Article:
Inappropriate access to tax records with political connections Print
News Releases - General Info
Written by Grassley Press   
Wednesday, 17 July 2013 07:55
Tuesday, July 16, 2013

Sen. Chuck Grassley of Iowa is looking into inspector general findings that, in several instances, the confidential tax records of political donors or candidates have been  inappropriately accessed or disclosed since 2006.  The inappropriate access most likely occurred at the IRS but since the inspector general didn’t name the agency, another entity or entities, such as a state tax office, with access to federal tax records could be involved.  The inspector general is withholding details of the agencies involved and the names of the candidates and donors because of taxpayer confidentiality laws.  The inspector general found one case of access “willful” and sought Justice Department prosecution.  The Justice Department declined to prosecute.  Grassley is asking the Justice Department for an explanation of the decision not to prosecute.  Grassley comment:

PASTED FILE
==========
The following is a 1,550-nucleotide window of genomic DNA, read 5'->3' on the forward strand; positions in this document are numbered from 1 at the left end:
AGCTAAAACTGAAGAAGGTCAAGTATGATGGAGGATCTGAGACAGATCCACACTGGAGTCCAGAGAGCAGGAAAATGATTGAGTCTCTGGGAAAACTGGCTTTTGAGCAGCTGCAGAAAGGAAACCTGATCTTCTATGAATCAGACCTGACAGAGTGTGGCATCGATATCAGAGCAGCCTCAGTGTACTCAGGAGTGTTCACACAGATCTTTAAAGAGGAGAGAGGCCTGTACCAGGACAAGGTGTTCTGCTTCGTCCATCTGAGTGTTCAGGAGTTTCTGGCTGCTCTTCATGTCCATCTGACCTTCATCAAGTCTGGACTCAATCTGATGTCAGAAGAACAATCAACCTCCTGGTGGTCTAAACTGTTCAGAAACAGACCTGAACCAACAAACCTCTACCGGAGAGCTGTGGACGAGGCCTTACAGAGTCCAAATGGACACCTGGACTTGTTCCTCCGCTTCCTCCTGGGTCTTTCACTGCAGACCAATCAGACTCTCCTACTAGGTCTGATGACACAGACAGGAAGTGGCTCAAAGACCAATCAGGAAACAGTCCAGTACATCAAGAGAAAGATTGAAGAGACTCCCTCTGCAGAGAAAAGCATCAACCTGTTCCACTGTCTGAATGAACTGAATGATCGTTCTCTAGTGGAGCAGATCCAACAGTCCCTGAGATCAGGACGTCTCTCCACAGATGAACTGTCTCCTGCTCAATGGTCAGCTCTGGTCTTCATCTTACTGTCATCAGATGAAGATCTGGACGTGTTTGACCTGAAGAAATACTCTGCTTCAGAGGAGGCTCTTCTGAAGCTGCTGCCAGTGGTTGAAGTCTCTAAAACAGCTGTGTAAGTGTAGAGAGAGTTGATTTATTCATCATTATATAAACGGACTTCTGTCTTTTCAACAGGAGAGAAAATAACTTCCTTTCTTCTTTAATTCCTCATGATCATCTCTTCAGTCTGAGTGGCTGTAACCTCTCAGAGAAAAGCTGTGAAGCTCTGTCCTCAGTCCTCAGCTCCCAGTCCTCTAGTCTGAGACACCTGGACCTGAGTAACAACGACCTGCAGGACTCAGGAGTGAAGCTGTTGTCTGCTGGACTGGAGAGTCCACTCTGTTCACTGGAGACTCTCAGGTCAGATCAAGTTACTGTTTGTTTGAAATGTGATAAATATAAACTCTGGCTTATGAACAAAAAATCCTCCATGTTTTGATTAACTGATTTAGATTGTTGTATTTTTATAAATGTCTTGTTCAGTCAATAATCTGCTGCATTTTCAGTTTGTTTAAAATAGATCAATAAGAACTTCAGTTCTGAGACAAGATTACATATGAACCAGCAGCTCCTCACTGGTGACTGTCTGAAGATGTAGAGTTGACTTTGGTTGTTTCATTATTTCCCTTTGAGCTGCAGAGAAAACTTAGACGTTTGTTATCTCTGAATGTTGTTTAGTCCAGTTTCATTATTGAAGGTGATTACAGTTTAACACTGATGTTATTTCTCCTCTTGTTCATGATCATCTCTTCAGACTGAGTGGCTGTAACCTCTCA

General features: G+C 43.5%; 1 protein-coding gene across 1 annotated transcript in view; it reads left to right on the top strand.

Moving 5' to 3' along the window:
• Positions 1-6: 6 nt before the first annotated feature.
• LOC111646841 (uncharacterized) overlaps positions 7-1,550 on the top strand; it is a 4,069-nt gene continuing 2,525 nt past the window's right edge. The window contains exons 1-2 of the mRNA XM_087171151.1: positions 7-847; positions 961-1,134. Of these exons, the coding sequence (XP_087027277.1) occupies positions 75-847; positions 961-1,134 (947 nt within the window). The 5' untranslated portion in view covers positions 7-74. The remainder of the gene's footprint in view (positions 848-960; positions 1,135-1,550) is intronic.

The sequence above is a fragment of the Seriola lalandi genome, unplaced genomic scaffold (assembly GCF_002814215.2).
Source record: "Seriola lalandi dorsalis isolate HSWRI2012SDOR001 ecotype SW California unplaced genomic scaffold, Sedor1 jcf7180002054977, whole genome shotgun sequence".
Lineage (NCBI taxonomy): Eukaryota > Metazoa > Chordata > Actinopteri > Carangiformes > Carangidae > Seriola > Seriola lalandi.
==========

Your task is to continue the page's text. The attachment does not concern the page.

“Any agency with access to tax records is required to act with neutrality and professionalism, not political bias.  The Justice Department should answer completely and not hide behind taxpayer confidentiality laws to avoid accountability for its decision not to prosecute a violation of taxpayer confidentiality laws.  With the IRS on the hot seat over targeting certain political groups, it’s particularly troubling to learn about ‘willful unauthorized access’ of tax records involving individuals who were candidates for office or political donors.  The public needs to know whether the decision not to prosecute these violations was politically motivated and whether the individuals responsible were held accountable in any other way.”

Grassley’s initial inquiry to the Treasury Inspector General for Tax Administration (TIGTA) is available here.  TIGTA’s response is available here.  Grassley’s letter to the Justice Department is available here.